I finally got a chance to watch Blood Diamond last night. Wow! What a powerful flick. While it had all the intrigues of a standard Hollywood flick, it also had so much more.
When I know a movie is based on a true story, I generally pay a bit more attention. It will often go through my mind while I’m watching – that Wow! This actually took place. I found this movie a bit more challenging though because as I was watching it, I realized Wow! This is actually the status quo in parts of Africa.
Of course Hollywood took its liberties. Leonardo was there as the leading man and once you got past his horrific rendition of a South African accent, he did pretty well (I’m not at all biased b/c I am not generally a huge fan of his). Other big cast names include Jennifer Connelly, Djimon Hounsou (Gladiator), Arnold Vosloo (The Mummy) etc etc. The story is action packed and tense and of course, Leo does the right thing in the end and justice is served. (This story provides a lead in to the actual implementation of the Kimberley Process established in 2003). But of course for people actually living in the midst of the African conflict, their story doesn’t wrap up nearly so tidy.
I found there to be many memorable moments in the movie, but I think one of the more powerful ones arose as Leo, Jenn & Djimon’s characters get out of a helicopter close to a refugee camp. As they are looking across at the incredible numbers of makeshift tents & shelters, Jennifer’s character says “Africa’s second largest refugee camp – This is what 1 million displaced people look like. A population the size of a country, left homeless because of this war”
A moment later she says “At home you might see something about it on the news, for maybe a minute – somewhere in between sports and the weather”.
I thought that was a powerful thing to say. It is so true. In North America, there is so much going on in the news, world issues such as this blend into the programmed mind as just another part of a world with problems. We sit in front of the tube; eat our evening snack & surf channels – catching bits of the news, but nothing practical enough to really allow us to consider the scope of what we are seeing.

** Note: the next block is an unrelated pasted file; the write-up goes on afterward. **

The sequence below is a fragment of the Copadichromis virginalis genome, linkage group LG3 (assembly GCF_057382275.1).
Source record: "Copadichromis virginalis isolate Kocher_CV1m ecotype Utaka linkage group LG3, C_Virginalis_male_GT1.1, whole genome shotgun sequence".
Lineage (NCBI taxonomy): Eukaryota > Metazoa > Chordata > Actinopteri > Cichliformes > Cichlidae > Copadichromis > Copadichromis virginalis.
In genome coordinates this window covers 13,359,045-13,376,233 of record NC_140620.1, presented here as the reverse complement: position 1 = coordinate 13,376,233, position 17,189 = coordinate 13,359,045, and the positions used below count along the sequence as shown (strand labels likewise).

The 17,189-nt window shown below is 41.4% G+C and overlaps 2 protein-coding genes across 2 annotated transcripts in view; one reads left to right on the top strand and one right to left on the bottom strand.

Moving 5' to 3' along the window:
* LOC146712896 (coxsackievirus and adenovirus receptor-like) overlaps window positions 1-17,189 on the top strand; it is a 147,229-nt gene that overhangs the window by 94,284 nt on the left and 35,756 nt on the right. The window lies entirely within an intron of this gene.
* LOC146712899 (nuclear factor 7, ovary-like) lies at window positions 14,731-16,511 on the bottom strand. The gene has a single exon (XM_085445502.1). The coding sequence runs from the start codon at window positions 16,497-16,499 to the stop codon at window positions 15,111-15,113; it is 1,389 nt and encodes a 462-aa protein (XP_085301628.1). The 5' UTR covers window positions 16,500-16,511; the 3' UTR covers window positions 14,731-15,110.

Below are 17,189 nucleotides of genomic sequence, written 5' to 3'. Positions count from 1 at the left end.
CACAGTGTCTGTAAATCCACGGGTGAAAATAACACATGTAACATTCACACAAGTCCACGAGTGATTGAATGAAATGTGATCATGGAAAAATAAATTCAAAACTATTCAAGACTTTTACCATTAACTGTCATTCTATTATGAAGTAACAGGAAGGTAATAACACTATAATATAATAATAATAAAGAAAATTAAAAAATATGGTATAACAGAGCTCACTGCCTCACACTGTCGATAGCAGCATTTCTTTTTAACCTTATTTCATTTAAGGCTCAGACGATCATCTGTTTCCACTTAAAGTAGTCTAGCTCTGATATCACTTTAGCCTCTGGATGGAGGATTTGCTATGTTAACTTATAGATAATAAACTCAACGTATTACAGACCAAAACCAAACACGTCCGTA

Right around the time we moved to Alberta, we caught a news broadcast expressing concern in Calgary about the lack of concern people had for other people in crisis. This came up as there had been a number of major traffic incidents along some major roadways there and while people were sitting in or lying injured beside their vehicles, traffic was continuing on as always. No one stopped to help. No one called emergency numbers. People have died as other people just drive by, continuing about their business. The question came up “How can people just ignore these individuals in crisis?”
I don’t think too many people would intentionally pass by if they knew the real situation. Would any of us not offer to help if we knew someone was in trouble? Could we turn a blind eye if we knew of a crisis nearby in our neighbourhood?
The world is a pretty big place. Africa is quite far away. Many people have said it is not our battle, therefore, why do we care? They are neatly contained on their own continent, far across the ocean. But in a global sense, are they not our neighbours too?
I remember years ago, when that little girl – Jessica, fell down the well. People prayed, people rallied, people sent letters & cards and a nation stayed glued to the news until word came that she was safe. Again, miners in Chili garnered the same attention. Innately, people care. But sociologists and humanitarians agree that people have a more difficult time giving energy to caring about something that hasn’t been given a face and made real. In a sense, the media holds the power to pick & choose what we will care about. It is more touching to put a face to the name of Jessica – the sweet baby in a well. 1 million displaced people are just too great to comprehend.
Hollywood worked to make this story real by having us follow 1 family. Torn apart by the war, this family faces grief most of us thankfully will never have to know. This family all managed to survive and was even reunited at the end. Hollywood likes to do that.
If I can focus on 1 family in the midst of those millions, I will think on C. My Congolese sister I have been paired with through Women for Women international. I still have not heard back from her, but I wonder about her. This movie brought further insight into what her reality may be. She is just 1 of the millions of affected peoples. But if a million is too overwhelming, then please just focus on 1.